As I approach, the sleeping feral cat turns…and we bow together.
Archive for April, 2013
Basel wrote: Then consciousness is like a giant squid.
Basel smiled. Take that, Mr. Magic Madden.
A perfect iambic pentameter line.
A simile. And one that expanded
your consciousness. Membranes that must remain
in water deep and wide enough for you to swim
for miles and not find land or feel the moon
as it guides the tide—more like the water
is passing through you than you through it…
Okay, enough of the water comparison.
Basel needed a volta, a turning point,
a place to land, a breath of air, a birth…
Got it. If a poem is, he wrote, like a baby hid,
then consciousness can be a giant squid.
More like sub-aqueous rumors that only he
could hear, than like bubbles that did not rise,
except to his ear; more like words in an alphabet soup—
not swimming, but suspended, like he was, too alive
to be here, but here anyway—than a baby, fat in the sink.
For he had been promised birth. Even above
the ancient song that sang, Stay, little one, stay.
He had been promised birth, and he would get it,
but not with the name he wanted to use,
for how could they know his real name?
There was no prophecy about his name.
He was the sign, the bubbles, the origin of space.
Stay, little one, stay. Listen to us just this once.
‘No, sisters, nothing can stay, not here, not anyplace.’
The baby is in the dishwater, playing ‘Dish’.
He’s got dried egg yolk between his toes,
oatmeal up his nose. Soaking wet.
No clothes. Diaper wet diarrhea.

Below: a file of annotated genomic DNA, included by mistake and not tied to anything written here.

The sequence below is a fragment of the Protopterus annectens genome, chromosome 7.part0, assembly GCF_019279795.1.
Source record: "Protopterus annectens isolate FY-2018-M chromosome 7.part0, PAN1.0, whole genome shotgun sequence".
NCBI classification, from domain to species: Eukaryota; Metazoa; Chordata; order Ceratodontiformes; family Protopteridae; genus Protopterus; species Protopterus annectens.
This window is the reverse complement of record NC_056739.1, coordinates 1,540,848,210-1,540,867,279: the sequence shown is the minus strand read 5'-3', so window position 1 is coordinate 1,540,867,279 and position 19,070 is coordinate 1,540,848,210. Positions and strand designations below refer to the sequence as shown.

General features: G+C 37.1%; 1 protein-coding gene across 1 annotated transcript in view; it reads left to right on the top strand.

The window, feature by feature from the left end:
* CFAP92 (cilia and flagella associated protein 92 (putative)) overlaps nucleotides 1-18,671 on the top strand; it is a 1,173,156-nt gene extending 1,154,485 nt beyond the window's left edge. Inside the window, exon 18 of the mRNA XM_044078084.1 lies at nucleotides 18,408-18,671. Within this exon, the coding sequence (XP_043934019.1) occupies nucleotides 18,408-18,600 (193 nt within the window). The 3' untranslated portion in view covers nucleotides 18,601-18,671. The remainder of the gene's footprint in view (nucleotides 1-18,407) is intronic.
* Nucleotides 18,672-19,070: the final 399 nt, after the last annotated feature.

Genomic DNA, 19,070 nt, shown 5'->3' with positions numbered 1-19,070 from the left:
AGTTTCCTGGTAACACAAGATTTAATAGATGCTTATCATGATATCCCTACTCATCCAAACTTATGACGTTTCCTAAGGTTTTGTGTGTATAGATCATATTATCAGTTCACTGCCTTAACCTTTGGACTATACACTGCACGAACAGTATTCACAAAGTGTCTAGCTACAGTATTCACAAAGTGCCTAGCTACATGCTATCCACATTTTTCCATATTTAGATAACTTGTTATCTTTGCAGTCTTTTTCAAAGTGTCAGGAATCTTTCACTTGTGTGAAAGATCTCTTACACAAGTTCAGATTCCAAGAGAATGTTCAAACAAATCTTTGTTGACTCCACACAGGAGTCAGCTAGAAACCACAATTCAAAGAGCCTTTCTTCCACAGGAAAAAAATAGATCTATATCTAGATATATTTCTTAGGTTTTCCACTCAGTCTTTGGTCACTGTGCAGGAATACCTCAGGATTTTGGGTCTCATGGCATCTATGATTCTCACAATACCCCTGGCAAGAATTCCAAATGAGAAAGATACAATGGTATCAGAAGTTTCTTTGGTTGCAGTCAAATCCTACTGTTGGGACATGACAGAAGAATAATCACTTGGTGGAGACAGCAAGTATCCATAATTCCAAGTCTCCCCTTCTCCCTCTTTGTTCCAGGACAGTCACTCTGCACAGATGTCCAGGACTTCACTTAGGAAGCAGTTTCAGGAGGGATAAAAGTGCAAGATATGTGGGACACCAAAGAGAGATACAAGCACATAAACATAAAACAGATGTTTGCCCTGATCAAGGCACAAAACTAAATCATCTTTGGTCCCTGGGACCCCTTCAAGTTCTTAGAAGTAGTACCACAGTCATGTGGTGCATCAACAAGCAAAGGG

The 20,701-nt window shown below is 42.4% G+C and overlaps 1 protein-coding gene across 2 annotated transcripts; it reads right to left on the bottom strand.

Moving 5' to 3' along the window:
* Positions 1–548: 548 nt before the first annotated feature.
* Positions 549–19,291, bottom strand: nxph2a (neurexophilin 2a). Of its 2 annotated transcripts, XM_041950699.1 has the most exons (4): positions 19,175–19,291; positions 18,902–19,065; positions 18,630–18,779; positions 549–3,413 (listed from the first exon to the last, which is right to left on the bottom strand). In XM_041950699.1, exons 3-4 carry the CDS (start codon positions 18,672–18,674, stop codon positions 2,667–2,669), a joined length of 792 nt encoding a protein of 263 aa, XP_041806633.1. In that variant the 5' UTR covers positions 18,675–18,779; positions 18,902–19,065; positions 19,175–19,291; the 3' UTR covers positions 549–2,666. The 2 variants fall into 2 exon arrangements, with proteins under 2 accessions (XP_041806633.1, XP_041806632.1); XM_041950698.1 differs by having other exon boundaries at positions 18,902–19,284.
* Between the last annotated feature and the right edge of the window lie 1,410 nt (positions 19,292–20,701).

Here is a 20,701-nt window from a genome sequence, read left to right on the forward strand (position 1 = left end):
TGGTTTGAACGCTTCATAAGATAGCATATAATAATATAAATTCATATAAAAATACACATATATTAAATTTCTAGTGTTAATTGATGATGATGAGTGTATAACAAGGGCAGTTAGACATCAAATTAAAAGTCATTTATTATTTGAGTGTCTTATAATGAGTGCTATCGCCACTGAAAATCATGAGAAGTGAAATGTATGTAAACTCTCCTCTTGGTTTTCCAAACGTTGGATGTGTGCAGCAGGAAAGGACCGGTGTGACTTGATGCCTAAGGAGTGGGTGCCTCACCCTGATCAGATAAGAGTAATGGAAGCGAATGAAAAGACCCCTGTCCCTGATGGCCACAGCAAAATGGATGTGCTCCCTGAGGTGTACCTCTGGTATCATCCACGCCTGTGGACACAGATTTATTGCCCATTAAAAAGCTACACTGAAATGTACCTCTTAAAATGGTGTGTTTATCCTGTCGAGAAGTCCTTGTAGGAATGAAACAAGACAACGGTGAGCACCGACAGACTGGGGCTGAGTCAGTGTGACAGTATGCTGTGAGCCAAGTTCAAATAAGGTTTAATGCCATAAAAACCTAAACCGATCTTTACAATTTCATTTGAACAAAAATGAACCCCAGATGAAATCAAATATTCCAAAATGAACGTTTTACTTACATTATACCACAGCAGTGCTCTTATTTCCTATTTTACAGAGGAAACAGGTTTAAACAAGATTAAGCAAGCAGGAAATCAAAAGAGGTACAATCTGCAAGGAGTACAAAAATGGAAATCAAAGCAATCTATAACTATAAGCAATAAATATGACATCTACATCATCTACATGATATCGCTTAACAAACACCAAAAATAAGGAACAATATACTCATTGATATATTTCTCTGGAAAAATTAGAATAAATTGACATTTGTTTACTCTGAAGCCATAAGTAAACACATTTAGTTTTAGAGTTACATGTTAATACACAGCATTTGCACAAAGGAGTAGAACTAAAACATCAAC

Bathsheba pulls the plug, the bride’s surprise.
If she had a paralyzing ray gun right now she would
paralyze him for the day and leave him in the sink.
Let him think about London or Lisbon or life on
Alcatraz Island before there was a prison there.
But she didn’t have paralyzing ray gun.
She didn’t even have permission to go to school yet.
To school to do what? To form an after school club,
The Middle School Moms? To teach yourself how
to love so loud in your head it was like a scream?
Neema got it. He was not the principal; his name was ‘Principal’;
he taught math; he was talking about the midpoint of a line,
how you had to know it’s beginning and its end.
A chalk line on the board. Tell me to stop when
I get to the middle. An inch, barely. That’s the line.
Why didn’t you tell me to stop? Another line.
Stop! Oh no, boys and girls. I’m nowhere near finished.
The line goes off the board, chalk on the wall,
around the room, across the door. The end.
Neema got it. Time was a factor. The first and the last.
Eschatology. She could use it in Word Stump.
I teach mathematics, its principles, he says.
Any questions? Neema shoots up her hand.
Mr. Principal, does that mean Mr. Madden
is going to drive us all crazy this year?
A big smile. Yes child, you got it. Perfecto.
The beaver never needs to see why we must pick so many flowers.
The river, with its lilac leaves and tiny eyes, sees what we leave here.
Chameleon, leave us—
Hiding spring in the tree leaves—
Is that you, old man—
Not every student thinks to study the sunrise—
not with hand-made wings, they don’t.
A great grey sky, shy gulls, the night’s cries
tell of harpies and liars—not of
the music of the handmaid’s harp.
What is cool, though, is that
to fulfill the harp’s music here on earth,
someone’s ears must hear it all.
Today’s conception must start with this,
with ears that have words behind them—
like a sub-vocal light until light’s crystals stir,
or reign or cry as angels might when set on fire.
For rumors do not touch her wings, sir.
It must be heard to make the harp a lyre.